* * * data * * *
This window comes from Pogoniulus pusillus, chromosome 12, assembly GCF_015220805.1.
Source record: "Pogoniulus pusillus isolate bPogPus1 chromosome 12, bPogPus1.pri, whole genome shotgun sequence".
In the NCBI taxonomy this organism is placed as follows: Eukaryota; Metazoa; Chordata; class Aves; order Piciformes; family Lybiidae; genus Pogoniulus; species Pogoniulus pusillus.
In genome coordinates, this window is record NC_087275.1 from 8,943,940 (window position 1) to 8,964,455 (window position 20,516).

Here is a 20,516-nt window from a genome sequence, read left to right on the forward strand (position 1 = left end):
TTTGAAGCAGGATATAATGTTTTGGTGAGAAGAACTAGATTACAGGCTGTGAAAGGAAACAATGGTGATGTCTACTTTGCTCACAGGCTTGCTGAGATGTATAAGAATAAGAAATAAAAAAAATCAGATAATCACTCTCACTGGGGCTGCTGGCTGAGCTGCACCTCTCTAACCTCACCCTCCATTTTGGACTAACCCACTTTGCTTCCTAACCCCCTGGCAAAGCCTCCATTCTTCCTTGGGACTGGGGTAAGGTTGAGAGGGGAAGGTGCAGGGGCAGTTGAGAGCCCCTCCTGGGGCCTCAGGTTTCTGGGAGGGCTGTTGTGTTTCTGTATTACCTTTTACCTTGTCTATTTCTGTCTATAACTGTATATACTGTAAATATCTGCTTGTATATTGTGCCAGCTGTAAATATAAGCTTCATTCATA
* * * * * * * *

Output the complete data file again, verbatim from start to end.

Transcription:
This window comes from Pogoniulus pusillus, chromosome 12, assembly GCF_015220805.1.
Source record: "Pogoniulus pusillus isolate bPogPus1 chromosome 12, bPogPus1.pri, whole genome shotgun sequence".
In the NCBI taxonomy this organism is placed as follows: Eukaryota; Metazoa; Chordata; class Aves; order Piciformes; family Lybiidae; genus Pogoniulus; species Pogoniulus pusillus.
In genome coordinates, this window is record NC_087275.1 from 8,943,940 (window position 1) to 8,964,455 (window position 20,516).

Here is a 20,516-nt window from a genome sequence, read left to right on the forward strand (position 1 = left end):
TTTGAAGCAGGATATAATGTTTTGGTGAGAAGAACTAGATTACAGGCTGTGAAAGGAAACAATGGTGATGTCTACTTTGCTCACAGGCTTGCTGAGATGTATAAGAATAAGAAATAAAAAAAATCAGATAATCACTCTCACTGGGGCTGCTGGCTGAGCTGCACCTCTCTAACCTCACCCTCCATTTTGGACTAACCCACTTTGCTTCCTAACCCCCTGGCAAAGCCTCCATTCTTCCTTGGGACTGGGGTAAGGTTGAGAGGGGAAGGTGCAGGGGCAGTTGAGAGCCCCTCCTGGGGCCTCAGGTTTCTGGGAGGGCTGTTGTGTTTCTGTATTACCTTTTACCTTGTCTATTTCTGTCTATAACTGTATATACTGTAAATATCTGCTTGTATATTGTGCCAGCTGTAAATATAAGCTTCATTCATA